Acting In Movies: Some Basic Principles
There are things an actor must be conscious about while filming for the screen, rather than performing live. For example, with a recorded performance, the actor must be versatile and prepared to act through the same scene in a variety of different ways.
Keeping a performance fresh can be difficult in a recording, especially if you need to shoot take after take of the same scene over and over again, perhaps in uncomfortable costumes or makeup, under bright lights.
Then, there is the difficulty of getting into character; films are seldom shot with scenes in sequence, and the screen actor must understand where in the story the scene takes place. This tends not to be such an issue for the stage actor, where scenes are usually performed in order (unless it’s a particularly Avant-garde performance).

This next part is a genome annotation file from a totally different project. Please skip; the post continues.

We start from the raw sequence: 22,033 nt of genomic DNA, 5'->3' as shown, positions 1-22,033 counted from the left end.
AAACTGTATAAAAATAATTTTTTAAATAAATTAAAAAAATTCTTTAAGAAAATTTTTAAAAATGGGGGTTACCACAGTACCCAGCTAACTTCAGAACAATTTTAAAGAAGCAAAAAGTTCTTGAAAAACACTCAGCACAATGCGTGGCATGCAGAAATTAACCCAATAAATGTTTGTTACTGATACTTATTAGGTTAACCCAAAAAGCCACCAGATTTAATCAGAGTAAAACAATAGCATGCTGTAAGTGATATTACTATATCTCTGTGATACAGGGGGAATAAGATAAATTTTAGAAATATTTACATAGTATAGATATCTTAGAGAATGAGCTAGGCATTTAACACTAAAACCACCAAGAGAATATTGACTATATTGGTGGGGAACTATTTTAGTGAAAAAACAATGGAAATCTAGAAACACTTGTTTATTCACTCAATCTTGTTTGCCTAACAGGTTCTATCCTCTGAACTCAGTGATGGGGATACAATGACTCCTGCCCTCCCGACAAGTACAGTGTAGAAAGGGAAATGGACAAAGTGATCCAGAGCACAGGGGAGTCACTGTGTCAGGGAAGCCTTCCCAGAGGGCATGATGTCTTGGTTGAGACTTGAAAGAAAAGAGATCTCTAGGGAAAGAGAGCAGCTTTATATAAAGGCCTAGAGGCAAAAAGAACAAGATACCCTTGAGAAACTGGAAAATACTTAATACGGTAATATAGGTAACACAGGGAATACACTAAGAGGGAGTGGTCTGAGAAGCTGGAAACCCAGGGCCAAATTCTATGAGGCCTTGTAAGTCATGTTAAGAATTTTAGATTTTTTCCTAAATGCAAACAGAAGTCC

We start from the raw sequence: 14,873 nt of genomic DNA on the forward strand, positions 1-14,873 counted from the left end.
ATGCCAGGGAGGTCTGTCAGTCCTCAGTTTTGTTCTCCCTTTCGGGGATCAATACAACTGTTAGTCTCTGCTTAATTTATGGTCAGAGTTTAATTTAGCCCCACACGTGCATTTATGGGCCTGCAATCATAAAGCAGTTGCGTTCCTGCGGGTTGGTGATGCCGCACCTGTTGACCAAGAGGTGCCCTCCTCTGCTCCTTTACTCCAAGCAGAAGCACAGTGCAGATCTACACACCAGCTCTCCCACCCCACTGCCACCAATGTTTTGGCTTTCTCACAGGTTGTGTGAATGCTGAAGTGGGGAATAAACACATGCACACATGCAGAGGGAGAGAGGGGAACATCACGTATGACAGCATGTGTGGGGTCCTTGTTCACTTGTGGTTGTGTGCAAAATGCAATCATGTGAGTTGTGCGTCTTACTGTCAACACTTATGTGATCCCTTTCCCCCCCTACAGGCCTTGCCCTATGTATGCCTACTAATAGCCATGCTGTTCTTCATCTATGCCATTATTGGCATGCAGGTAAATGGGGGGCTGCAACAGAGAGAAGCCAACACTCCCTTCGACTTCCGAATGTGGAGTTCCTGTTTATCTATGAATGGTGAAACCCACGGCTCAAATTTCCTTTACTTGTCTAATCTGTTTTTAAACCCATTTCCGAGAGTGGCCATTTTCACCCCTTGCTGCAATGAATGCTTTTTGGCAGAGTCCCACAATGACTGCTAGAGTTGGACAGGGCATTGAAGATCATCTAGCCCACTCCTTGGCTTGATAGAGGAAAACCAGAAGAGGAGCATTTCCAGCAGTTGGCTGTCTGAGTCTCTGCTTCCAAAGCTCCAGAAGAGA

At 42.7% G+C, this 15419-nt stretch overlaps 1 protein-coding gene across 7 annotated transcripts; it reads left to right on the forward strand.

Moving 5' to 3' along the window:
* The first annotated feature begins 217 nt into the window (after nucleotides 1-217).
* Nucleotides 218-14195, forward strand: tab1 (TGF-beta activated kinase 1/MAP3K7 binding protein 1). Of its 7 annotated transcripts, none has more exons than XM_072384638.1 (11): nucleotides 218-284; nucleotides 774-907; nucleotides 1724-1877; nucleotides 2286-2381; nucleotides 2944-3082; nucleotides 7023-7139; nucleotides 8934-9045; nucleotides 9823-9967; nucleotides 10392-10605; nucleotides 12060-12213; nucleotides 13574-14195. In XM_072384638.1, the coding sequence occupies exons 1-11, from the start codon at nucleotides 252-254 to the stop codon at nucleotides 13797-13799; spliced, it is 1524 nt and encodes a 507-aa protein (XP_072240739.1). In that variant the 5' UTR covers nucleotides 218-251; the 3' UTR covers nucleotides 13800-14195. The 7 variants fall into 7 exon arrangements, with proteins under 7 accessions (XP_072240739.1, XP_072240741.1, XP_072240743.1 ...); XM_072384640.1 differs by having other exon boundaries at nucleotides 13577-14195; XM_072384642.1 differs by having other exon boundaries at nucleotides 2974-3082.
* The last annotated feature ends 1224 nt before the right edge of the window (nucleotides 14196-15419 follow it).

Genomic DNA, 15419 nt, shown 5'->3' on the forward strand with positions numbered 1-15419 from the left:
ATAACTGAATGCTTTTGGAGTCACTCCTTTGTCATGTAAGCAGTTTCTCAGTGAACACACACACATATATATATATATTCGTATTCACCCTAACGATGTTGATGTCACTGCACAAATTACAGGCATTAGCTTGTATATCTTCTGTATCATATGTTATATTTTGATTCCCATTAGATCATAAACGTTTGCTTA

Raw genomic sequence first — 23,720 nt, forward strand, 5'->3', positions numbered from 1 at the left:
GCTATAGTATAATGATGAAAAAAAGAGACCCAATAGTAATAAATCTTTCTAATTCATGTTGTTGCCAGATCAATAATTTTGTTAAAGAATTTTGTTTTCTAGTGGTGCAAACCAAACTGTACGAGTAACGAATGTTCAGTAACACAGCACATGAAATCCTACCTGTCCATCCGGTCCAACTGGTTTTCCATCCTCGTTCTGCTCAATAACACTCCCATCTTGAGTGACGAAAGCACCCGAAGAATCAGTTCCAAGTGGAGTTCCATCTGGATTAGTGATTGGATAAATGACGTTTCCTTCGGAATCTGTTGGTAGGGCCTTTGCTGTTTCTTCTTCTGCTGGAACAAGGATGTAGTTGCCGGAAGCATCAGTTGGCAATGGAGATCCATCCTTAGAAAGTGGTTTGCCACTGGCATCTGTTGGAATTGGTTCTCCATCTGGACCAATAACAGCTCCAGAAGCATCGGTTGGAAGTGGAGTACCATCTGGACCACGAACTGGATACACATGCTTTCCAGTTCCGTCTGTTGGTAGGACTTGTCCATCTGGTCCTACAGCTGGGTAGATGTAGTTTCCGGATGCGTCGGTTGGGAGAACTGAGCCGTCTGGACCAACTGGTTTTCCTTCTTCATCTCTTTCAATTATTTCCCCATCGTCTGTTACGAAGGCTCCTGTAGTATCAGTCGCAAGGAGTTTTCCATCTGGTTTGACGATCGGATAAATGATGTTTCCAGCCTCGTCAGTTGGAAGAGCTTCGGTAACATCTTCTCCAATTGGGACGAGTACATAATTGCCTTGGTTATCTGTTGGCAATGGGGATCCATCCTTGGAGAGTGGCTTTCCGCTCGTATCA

Stage Acting Technique Vs Screen Acting Technique
When it comes to comparing acting on-screen vs stage acting, it would be wrong to say that the two disciplines don’t have anything in common. There are of course some similarities between stage and screen acting.
Often, with some training, thoughtfulness, and practice, a stage actor will be able to successfully transition to screen acting and vice versa.
There are countless examples of this, actors who triumph on both stage and screen.
- Benedict Cumberbatch is as comfortable treading the boards for the National Theatre as Hamlet as he is donning a CGI red cape for the Marvel Cinematic Universe’s Doctor Strange.
- Sir Patrick Stewart is today, best known as Captain Picard from the television and movie franchise Star Trek. But what is unknown to many people is that he made his name acting on the stage for the Royal Shakespeare Company.
- Orson Welles was widely regarded as one of the greatest directors ever to have lived, but he also demonstrated acting mastery in many mediums: stage, screen, and even as a voice-over artist. His final-ever role was in the 1986 animated film Transformers: The Movie.
The Importance Of Developing Acting Techniques For Both The Stage And Screen